Unlike the first artesian well at Mounds Park, I believe its second is an old gas well. The Indiana Geological & Water Survey’s Petroleum Database Management System map I mentioned earlier shows two on the park’s property nearby12. Meanwhile, the map lists a gas well just south of abandoned 10th Street across the river from the park as a flowing water well13. Who knows- there might be a third close to here!

Water erupted from a pipe that stuck up from the top of Mounds’ second artesian well not long ago. It still flowed when my parents visited it during the COVID-19 pandemic, even though the pavilion was cordoned off with caution tape. Since then, the well has modified so it no longer flows freely. Nonetheless, you can still hear its water burbling around inside the casing if you get up close like I did in the video above.

You can also see the water flowing for yourself if you turn the handle of the new spigot that was installed near the well’s base. It’s a shame that its uninterrupted flow was cut off, but it’s an allowance I’m happy to make since the well itself was left intact. I’m not sure that Mounds’ wells can be categorized as “flowing” wells anymore, but they’re still extant artesian wells with water coming out of them, which is good enough for me.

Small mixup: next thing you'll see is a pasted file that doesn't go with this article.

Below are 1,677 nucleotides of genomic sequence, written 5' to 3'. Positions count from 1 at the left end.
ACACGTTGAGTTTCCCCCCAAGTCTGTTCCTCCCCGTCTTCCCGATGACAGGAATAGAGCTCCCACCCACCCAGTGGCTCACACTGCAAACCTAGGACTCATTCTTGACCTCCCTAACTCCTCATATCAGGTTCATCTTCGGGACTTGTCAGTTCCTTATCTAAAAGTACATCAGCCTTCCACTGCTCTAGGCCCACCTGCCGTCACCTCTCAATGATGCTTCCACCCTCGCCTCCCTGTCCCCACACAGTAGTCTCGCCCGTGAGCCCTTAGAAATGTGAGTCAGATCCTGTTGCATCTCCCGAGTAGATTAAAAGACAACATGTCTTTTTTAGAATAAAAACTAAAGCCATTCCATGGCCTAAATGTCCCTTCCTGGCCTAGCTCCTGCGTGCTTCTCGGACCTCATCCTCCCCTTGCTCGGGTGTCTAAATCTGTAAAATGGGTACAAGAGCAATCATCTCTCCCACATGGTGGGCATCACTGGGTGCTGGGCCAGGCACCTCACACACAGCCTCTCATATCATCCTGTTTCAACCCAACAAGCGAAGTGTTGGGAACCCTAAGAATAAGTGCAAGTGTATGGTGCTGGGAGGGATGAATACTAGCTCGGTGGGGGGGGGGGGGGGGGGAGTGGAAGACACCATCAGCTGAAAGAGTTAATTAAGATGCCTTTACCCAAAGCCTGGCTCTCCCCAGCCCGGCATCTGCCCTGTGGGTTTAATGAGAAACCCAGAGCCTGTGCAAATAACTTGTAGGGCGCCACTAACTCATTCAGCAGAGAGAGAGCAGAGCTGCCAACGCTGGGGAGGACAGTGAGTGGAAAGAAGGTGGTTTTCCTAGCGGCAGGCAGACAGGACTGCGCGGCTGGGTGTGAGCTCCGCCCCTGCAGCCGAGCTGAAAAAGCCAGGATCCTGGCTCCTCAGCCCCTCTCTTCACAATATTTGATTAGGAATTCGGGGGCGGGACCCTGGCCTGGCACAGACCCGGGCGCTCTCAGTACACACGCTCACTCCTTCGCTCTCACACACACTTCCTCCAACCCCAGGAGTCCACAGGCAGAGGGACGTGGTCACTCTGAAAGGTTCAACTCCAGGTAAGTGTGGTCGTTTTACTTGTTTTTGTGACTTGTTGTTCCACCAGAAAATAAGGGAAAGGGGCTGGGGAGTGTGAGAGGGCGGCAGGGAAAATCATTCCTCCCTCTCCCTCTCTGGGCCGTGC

As of this writing, I know of three other artesian wells in Madison County. I’ve been to two of them. I’ve been tracking them down for years, and the wells at Mounds State Park represent, I think, the twenty-second and twenty-third I’ve been to across East Central Indiana. I’m infatuated by these places! I’ve got solid leads on two wells near Chesterfield and a third just across the Madison/Hancock County line, and I’ve yet to write about a handful just outside Madison County in Henry and Delaware Counties. If you’re interested in learning about other flowing wells in the region I’ve written about so far, click here to go to their category page.

Sources Cited
1 National Register of Historic Places, Mounds State Park, Anderson, Madison County, Indiana, National Register # 73000022.
2 Snow, D. R. (2010). Archaeology of Native North America. Prentice Hall [New York]. Book. 
3 Mounds State Park Interpretive Master Plan 2011 (2011). Indiana Department of Natural Resources [Indianapolis]. Web. Retrieved April 23, 2023.
4 (See footnote 3).
5 Tharp, J. (2004). Mounds State Park, Anderson, Indiana. Central States Archaeological Society. Web. Retrieved April 23, 2023.
6 Hull, M. (n.d.) Mound Preservationist. The Madison County Historical Society. Web. Retrieved April 23, 2023.
7 The Bronnenbergs (n.d.) Mounds State Park Interprative Services. Indiana Department of Natural Resources [Indianapolis]. Pamphlet.
8 (See footnote 7).
9 Mounds State Park (n.d.). Indiana Department of Natural Resources [Indianapolis]. Map.
10 GPS History Adventure (n.d.). Mounds State Park. Indiana Department of Natural Resources [Indianapolis]. Pamphlet.
11 (See footnote 3).
12 Well Events For IGWS ID: 142673 (2023). Well Record tables. The Indiana Geological & Water Survey. Indiana University. Web. Retrieved April 23, 2023.
13 Well Events For IGWS ID: 14276 (2023). Well Record tables. The Indiana Geological & Water Survey. Indiana University. Web. Retrieved April 23, 2023.